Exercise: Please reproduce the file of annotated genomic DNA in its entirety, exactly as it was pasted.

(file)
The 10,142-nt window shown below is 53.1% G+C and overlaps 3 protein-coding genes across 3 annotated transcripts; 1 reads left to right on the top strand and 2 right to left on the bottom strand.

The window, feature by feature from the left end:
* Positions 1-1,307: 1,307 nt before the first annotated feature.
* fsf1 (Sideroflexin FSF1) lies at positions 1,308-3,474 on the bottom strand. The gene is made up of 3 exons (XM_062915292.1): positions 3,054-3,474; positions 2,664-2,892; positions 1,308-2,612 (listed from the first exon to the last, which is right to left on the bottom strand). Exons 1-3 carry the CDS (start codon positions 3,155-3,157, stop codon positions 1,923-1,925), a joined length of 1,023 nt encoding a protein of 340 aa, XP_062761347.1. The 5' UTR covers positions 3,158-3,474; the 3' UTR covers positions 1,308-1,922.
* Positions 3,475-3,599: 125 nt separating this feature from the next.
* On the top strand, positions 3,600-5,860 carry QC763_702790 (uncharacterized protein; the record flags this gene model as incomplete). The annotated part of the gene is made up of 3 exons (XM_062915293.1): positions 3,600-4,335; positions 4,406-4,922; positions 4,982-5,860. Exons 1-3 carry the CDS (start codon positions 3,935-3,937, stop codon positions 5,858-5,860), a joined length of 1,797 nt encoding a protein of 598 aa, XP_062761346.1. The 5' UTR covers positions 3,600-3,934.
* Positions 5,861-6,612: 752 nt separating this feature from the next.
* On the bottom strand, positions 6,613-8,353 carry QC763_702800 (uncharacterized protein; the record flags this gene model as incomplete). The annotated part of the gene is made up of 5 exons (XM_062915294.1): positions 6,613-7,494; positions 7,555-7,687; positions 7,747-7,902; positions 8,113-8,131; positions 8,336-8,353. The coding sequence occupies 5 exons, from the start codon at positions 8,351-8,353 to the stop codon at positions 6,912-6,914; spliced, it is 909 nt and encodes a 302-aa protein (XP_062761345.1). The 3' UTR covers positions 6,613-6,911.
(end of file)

The 10,142-nt window shown below is 53.1% G+C and overlaps 3 protein-coding genes across 3 annotated transcripts; 1 reads left to right on the top strand and 2 right to left on the bottom strand.

The window, feature by feature from the left end:
* Positions 1-1,307: 1,307 nt before the first annotated feature.
* fsf1 (Sideroflexin FSF1) lies at positions 1,308-3,474 on the bottom strand. The gene is made up of 3 exons (XM_062915292.1): positions 3,054-3,474; positions 2,664-2,892; positions 1,308-2,612 (listed from the first exon to the last, which is right to left on the bottom strand). Exons 1-3 carry the CDS (start codon positions 3,155-3,157, stop codon positions 1,923-1,925), a joined length of 1,023 nt encoding a protein of 340 aa, XP_062761347.1. The 5' UTR covers positions 3,158-3,474; the 3' UTR covers positions 1,308-1,922.
* Positions 3,475-3,599: 125 nt separating this feature from the next.
* On the top strand, positions 3,600-5,860 carry QC763_702790 (uncharacterized protein; the record flags this gene model as incomplete). The annotated part of the gene is made up of 3 exons (XM_062915293.1): positions 3,600-4,335; positions 4,406-4,922; positions 4,982-5,860. Exons 1-3 carry the CDS (start codon positions 3,935-3,937, stop codon positions 5,858-5,860), a joined length of 1,797 nt encoding a protein of 598 aa, XP_062761346.1. The 5' UTR covers positions 3,600-3,934.
* Positions 5,861-6,612: 752 nt separating this feature from the next.
* On the bottom strand, positions 6,613-8,353 carry QC763_702800 (uncharacterized protein; the record flags this gene model as incomplete). The annotated part of the gene is made up of 5 exons (XM_062915294.1): positions 6,613-7,494; positions 7,555-7,687; positions 7,747-7,902; positions 8,113-8,131; positions 8,336-8,353. The coding sequence occupies 5 exons, from the start codon at positions 8,351-8,353 to the stop codon at positions 6,912-6,914; spliced, it is 909 nt and encodes a 302-aa protein (XP_062761345.1). The 3' UTR covers positions 6,613-6,911.